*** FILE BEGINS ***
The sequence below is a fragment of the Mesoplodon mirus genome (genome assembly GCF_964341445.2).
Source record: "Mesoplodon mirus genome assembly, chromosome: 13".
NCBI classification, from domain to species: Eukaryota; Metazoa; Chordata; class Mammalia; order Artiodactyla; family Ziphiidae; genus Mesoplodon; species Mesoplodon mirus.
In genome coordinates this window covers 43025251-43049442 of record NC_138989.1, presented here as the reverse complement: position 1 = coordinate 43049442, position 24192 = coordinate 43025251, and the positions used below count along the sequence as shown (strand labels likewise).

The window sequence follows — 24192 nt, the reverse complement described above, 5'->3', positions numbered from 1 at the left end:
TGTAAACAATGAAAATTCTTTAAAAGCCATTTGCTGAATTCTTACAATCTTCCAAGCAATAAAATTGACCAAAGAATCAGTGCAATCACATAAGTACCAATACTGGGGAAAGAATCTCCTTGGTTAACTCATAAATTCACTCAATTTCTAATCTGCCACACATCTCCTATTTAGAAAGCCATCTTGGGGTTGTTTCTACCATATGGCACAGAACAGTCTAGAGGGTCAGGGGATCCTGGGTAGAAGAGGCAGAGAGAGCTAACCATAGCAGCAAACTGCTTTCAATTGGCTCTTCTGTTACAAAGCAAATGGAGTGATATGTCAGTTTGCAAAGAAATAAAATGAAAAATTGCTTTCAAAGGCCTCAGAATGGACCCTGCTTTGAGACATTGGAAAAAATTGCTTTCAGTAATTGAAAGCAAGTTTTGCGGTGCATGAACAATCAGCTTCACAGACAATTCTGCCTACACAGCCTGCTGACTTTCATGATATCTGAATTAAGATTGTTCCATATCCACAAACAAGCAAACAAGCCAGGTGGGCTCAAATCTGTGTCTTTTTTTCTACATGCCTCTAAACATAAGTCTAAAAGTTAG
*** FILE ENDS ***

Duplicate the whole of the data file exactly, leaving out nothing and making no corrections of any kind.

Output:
The sequence below is a fragment of the Mesoplodon mirus genome (genome assembly GCF_964341445.2).
Source record: "Mesoplodon mirus genome assembly, chromosome: 13".
NCBI classification, from domain to species: Eukaryota; Metazoa; Chordata; class Mammalia; order Artiodactyla; family Ziphiidae; genus Mesoplodon; species Mesoplodon mirus.
In genome coordinates this window covers 43025251-43049442 of record NC_138989.1, presented here as the reverse complement: position 1 = coordinate 43049442, position 24192 = coordinate 43025251, and the positions used below count along the sequence as shown (strand labels likewise).

The window sequence follows — 24192 nt, the reverse complement described above, 5'->3', positions numbered from 1 at the left end:
TGTAAACAATGAAAATTCTTTAAAAGCCATTTGCTGAATTCTTACAATCTTCCAAGCAATAAAATTGACCAAAGAATCAGTGCAATCACATAAGTACCAATACTGGGGAAAGAATCTCCTTGGTTAACTCATAAATTCACTCAATTTCTAATCTGCCACACATCTCCTATTTAGAAAGCCATCTTGGGGTTGTTTCTACCATATGGCACAGAACAGTCTAGAGGGTCAGGGGATCCTGGGTAGAAGAGGCAGAGAGAGCTAACCATAGCAGCAAACTGCTTTCAATTGGCTCTTCTGTTACAAAGCAAATGGAGTGATATGTCAGTTTGCAAAGAAATAAAATGAAAAATTGCTTTCAAAGGCCTCAGAATGGACCCTGCTTTGAGACATTGGAAAAAATTGCTTTCAGTAATTGAAAGCAAGTTTTGCGGTGCATGAACAATCAGCTTCACAGACAATTCTGCCTACACAGCCTGCTGACTTTCATGATATCTGAATTAAGATTGTTCCATATCCACAAACAAGCAAACAAGCCAGGTGGGCTCAAATCTGTGTCTTTTTTTCTACATGCCTCTAAACATAAGTCTAAAAGTTAG